But who initiated this process? Was it the ANC government? In fact, it was the very hard-done-by corporations with whom Johnston empathises. In the early 1990s, years before the 1994 democratic transition and many more years before BEE charters, some of the major corporations in South Africa were courting politically-connected black South Africans with directorships, shares, senior internships, and finishing school stints at Goldman Sachs. This was clearly an attempt to reconstruct the ANC and to open doors to what would soon be ‘the new political reality’. These enticements proved attractive to some (perhaps many) within the emerging elite. Much of the subsequent turmoil and corruption-driven factionalism within the ANC can be traced back to these early beginnings when being an ANC official, or carrying a business card that implicitly said ‘No experience, no capital, but has the ear of this Minister X, DG Y, or premier so-and-so’, suddenly brought financial reward.
But to get back to the heart of Johnston’s article – the SACP and the IMF. Johnston tells us that South Africa’s salvation lies in prostrating itself before a full-blown IMF structural adjustment programme. Either that or just ‘keep printing more money to pay for everything’ and risk ‘a Zimbabwe-style outcome of capital flight and hyperinflation.’ Johnson’s historical amnesia includes forgetting that in the second half of the 1990s it was Zimbabwe that was being praised by our local economic mainstream media for its embrace of an IMF structural adjustment programme (SAP). South Africa was advised to emulate Zimbabwe’s example. It was this ruthless SAP that crippled Zimbabwe’s productive economy and which led directly to the populist land grabs in the early 2000s, which in turn further crippled what was left of the country’s formerly productive (if dreadfully, racially skewed) commercial agriculture. Zimbabwe’s hyper-inflation was not directly the product of printing too much money, but rather a massive supply-side collapse, causing retail hoarding and spiralling prices for a diminishing supply of scarce commodities.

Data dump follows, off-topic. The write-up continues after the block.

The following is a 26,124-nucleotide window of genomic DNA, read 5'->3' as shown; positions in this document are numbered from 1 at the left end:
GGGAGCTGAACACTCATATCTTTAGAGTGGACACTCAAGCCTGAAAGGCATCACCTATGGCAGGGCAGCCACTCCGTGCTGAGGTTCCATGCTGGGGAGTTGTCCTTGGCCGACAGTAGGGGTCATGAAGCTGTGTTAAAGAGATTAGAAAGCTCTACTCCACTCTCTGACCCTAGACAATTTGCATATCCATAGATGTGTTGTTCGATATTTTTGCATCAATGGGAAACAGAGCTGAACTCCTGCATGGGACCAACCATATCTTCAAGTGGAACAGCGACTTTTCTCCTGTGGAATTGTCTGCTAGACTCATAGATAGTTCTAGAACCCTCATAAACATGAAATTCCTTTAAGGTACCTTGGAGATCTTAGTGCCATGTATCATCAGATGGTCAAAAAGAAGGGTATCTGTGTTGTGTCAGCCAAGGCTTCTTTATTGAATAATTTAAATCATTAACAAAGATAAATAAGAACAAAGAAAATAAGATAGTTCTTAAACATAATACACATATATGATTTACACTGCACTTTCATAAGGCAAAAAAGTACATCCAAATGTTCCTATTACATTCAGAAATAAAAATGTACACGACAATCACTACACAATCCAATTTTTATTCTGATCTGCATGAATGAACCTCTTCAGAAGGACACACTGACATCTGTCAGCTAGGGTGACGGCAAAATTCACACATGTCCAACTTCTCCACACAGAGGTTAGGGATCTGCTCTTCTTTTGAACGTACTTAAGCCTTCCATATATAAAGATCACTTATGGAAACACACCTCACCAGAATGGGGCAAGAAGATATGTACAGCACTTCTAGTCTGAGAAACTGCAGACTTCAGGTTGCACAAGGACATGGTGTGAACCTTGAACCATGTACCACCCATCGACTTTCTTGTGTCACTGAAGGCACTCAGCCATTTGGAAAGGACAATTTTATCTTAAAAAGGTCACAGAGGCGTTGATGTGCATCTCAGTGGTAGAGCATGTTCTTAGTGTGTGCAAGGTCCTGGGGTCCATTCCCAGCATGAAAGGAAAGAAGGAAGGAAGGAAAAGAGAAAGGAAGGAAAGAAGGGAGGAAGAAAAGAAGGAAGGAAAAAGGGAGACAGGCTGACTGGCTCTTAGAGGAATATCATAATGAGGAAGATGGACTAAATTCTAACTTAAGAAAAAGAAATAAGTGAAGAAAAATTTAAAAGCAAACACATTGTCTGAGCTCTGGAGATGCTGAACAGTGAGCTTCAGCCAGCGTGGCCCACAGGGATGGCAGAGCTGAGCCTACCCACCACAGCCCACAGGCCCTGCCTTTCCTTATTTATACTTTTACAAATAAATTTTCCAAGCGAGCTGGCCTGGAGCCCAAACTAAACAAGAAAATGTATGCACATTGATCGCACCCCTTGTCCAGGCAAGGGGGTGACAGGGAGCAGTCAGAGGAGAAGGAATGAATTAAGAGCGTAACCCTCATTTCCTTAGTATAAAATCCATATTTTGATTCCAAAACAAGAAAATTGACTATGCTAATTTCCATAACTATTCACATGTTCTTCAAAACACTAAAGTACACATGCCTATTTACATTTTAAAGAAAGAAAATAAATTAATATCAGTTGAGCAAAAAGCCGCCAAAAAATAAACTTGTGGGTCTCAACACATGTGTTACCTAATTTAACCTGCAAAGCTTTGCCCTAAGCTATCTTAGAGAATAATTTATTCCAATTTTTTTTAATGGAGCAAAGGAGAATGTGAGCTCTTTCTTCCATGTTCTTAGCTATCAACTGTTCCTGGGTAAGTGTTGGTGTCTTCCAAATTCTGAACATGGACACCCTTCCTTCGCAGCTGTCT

It is just such a supply-side collapse on a global scale, and not ‘emerging’ economy public debt, including South Africa’s, that is now deeply pre-occupying many key international institutions, including the IMF. Which is why the IMF and World Bank have developed low interest COVID-19 related loan facilities. It is why the IMF leadership and Europe and African states favoured an expanded issuing of Special Drawing Rights – the IMF’s synthetic currency which is not a loan but a claim recognised by all IMF members (including of course South Africa) on each others’ holdings of reserve currencies. It was a call blocked by the US. In mid-April the IMF also announced a debt standstill for 76 of the world’s poorest countries. In short, in the midst of the Covid-19 pandemic the IMF is considerably to the left of RW Johnston.
None of this is about charity, but (and on this Johnston is right) the globalised capitalist economy is deeply inter-locked with value chains spanning the hemispheres. Productive collapses in far-away geographies can impact negatively and rapidly on the advanced economies which are themselves taking massive strain.
What, then, is the SACP’s position on the IMF which Johnston contrives to so misunderstand? First, there is history. The IMF and its fellow Bretton Woods multilateral institution, the World Bank, were key instruments in spurring a post-World War 2 capitalist recovery in war-torn Western Europe and Japan under the broad hegemony of the US. This was partly in response to the emergence of a new, rival super-power the Soviet Union, and partly a lesson learnt from the aftermath of World War 1 when defeated powers like Germany were forced into penury and national humiliation with the harsh imposition of reparations. This, in turn, was the seed-bed for the emergence of fascism and the inevitable plunge into an even more ruinous world war.